St Matthew's Church, Wimbledon
Church of England in the Diocese of Southwark



When people worship with us for the first time, they often have lots of questions. The gestures and ritual of our worship can seem formal, complicated or downright strange!

Why are some people dressed in a special way?
Why do you use incense?
Why do some people cross themselves?
Are you Roman Catholics?

We hope you find answers to these questions below but if not, you are welcome to join us and to ask us in person.


Anglo-Catholics in the Church of England

The tradition at St Matthew’s (sometimes described as ‘Anglo-Catholic’ or ‘High Church’) finds its roots in a nineteenth century movement within the Church of England. The followers of the Oxford Movement, as it was called, sought to re-awaken the Church of England to its identity as part of the One, Holy, Catholic and Apostolic Church - its continuity with the ancient church, most seen in its teaching, sacraments and practice. The word ‘catholic’ means universal and refers to our receiving and handing on of the traditions of the ancient church. At the same time we recognise that those traditions are growing, evolving and changing in response to the needs of the world and our increasing understanding of the universe and human nature.

Each of the different traditions within the Church of England seeks to emphasise different things about the nature of God and the relationship between God, the world and individuals. The Anglo-Catholic tradition seeks to hold together our understanding of God as transcendent (mysterious, majestic and incomprehensible) and immanent (present and knowable in our midst). The rich variety of traditions that make up the Anglican tapestry need not be set against one another, often differences are simply the result of choices about aesthetics or ethos.

Worship at St Matthew’s

St Ignatius of Loyola, a romantic Spanish nobleman living in the sixteenth century, wrote that ‘we are created to praise reverence and serve God’ and that ‘all the other things on the face of the earth are created to help us fulfil this purpose’. When we worship at St Matthew’s we try to draw on the richness of the world’s gifts to enhance our worship and help us meet God as we pray.

The usual form of worship at St Matthew’s Church is the Mass (also called the Eucharist or Holy Communion). The service falls into two parts where we first listen to and reflect on the Word of God from the scriptures and then remember the death and resurrection of Jesus Christ as we recall - in words and gestures - Jesus’ Last Supper with his friends. The Risen Life of Christ is shared with us as we gather around the altar and receive bread and wine together.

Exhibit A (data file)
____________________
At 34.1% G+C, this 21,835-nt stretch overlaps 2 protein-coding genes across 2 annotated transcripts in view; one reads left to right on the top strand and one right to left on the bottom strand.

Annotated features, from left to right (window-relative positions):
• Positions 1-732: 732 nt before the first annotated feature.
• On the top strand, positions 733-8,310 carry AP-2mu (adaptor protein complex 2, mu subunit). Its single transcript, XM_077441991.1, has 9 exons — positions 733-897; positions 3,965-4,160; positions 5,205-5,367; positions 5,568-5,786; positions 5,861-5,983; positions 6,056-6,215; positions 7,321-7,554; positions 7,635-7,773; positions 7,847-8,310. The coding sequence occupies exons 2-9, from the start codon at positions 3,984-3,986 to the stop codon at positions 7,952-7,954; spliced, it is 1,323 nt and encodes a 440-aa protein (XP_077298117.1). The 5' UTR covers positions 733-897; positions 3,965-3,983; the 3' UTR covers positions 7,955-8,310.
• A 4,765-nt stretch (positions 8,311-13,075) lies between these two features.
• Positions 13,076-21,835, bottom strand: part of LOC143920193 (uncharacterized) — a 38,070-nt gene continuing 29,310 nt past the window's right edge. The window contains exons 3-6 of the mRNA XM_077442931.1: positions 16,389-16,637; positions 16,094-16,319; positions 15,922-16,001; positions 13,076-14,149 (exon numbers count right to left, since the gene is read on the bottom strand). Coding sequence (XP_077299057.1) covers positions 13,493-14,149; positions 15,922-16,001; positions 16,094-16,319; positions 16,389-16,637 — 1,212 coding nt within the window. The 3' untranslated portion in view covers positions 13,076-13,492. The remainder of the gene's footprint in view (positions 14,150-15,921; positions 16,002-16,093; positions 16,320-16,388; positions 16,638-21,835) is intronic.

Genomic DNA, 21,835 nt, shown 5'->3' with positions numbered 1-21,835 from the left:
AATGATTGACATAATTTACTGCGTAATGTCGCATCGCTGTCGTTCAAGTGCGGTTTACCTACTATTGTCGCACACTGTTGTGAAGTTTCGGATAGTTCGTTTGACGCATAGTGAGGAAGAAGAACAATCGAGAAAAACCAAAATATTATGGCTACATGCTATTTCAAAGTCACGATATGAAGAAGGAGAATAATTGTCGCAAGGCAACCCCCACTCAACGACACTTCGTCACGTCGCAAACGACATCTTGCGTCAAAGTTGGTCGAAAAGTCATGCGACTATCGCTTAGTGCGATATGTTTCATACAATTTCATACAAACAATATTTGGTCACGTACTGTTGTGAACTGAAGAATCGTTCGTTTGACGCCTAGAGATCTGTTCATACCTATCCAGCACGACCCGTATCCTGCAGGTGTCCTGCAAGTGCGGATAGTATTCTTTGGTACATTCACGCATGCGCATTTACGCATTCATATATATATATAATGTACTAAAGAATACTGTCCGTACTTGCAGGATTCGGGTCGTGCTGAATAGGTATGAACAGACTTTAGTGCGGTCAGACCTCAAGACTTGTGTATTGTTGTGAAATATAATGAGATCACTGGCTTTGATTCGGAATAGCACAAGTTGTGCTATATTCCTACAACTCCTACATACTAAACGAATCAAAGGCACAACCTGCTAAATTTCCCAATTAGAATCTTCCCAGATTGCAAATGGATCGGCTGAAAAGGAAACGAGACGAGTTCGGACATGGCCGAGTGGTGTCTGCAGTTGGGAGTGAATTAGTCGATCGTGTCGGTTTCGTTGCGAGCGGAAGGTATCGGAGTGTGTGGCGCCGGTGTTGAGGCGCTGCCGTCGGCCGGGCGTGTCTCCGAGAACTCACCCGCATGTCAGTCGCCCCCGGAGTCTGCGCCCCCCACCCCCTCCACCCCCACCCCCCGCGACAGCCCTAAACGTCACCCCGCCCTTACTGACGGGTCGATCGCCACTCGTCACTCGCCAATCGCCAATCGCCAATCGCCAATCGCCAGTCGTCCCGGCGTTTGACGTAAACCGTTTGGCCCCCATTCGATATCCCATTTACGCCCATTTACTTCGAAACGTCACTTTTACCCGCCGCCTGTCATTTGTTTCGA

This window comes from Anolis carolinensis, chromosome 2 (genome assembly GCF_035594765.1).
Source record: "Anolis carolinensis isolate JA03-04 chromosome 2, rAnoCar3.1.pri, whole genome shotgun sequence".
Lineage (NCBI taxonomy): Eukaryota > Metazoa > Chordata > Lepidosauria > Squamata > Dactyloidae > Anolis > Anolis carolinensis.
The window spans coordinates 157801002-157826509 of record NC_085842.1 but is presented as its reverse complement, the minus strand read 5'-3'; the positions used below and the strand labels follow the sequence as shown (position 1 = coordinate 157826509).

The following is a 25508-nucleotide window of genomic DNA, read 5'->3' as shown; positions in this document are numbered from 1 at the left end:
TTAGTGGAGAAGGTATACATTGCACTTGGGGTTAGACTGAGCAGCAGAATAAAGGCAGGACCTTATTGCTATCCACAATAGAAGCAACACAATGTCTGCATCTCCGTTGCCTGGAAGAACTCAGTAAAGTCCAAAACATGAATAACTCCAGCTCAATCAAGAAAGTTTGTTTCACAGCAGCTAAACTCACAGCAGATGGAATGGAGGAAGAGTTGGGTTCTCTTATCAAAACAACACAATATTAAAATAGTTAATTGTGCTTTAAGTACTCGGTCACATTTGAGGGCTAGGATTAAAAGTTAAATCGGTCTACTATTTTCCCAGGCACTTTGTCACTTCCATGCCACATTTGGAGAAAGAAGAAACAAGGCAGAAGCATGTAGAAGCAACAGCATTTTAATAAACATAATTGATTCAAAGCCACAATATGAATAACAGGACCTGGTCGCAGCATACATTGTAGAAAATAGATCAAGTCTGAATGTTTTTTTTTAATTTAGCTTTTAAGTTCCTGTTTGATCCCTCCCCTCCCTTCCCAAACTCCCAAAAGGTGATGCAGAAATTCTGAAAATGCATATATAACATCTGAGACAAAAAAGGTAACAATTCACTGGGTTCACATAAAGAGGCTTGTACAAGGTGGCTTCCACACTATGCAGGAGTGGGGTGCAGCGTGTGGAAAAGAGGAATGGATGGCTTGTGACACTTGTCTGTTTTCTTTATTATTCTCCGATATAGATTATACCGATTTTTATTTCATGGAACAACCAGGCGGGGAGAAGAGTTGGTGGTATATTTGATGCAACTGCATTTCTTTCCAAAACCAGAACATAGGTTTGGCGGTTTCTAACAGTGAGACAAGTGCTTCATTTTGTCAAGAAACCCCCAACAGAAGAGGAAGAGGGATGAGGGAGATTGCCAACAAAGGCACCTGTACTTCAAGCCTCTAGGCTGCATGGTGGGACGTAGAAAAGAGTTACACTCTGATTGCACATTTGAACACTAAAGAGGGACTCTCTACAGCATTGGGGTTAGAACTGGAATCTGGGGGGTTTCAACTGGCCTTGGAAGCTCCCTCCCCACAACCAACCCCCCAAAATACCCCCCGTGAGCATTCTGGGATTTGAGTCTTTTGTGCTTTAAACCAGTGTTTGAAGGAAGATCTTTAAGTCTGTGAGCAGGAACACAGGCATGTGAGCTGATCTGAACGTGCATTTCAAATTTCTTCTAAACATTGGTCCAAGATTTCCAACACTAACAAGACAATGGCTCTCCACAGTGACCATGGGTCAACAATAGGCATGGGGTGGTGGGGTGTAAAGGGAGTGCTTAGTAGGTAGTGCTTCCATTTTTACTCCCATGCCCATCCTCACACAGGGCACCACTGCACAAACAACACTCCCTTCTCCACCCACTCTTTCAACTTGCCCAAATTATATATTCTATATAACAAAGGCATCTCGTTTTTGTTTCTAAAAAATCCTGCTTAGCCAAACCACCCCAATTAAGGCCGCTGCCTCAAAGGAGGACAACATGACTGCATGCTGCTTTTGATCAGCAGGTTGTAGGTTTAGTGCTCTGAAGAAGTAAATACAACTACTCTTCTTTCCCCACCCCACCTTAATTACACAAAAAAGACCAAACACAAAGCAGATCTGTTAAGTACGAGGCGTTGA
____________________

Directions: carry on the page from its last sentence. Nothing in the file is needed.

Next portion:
Whilst the gestures and ceremonial that are observed throughout the celebration of Mass can seem complicated or formal, it should be remembered that it is natural for human beings to develop customs and rituals around important events. What we do at St Matthew’s has been informed by natural human behaviour that has developed under the guidance of God’s Holy Spirit over many centuries through evolving cultural traditions. The use of special clothing, bells, sweet-smelling incense, music and different gestures is intended to draw the whole body and all its senses into the act of meeting, worshipping and being transformed by the Living God.

There are other, simpler forms of worship at St Matthew’s, notably Morning Prayer which happens on several weekdays. This is a time for listening to the words of scripture, resting in the stillness of God’s presence and uniting ourselves with all people of faith throughout the world. As the sun rises and brings warmth to the earth we pray that God’s love will be known in all places, bringing strength, blessing and wisdom to all whose hearts are open.

Other opportunities for worship, prayer and to help us engage with the different phases and ‘moods’ of the church year are advertised in our weekly news sheet.

Sermons from St Matthew’s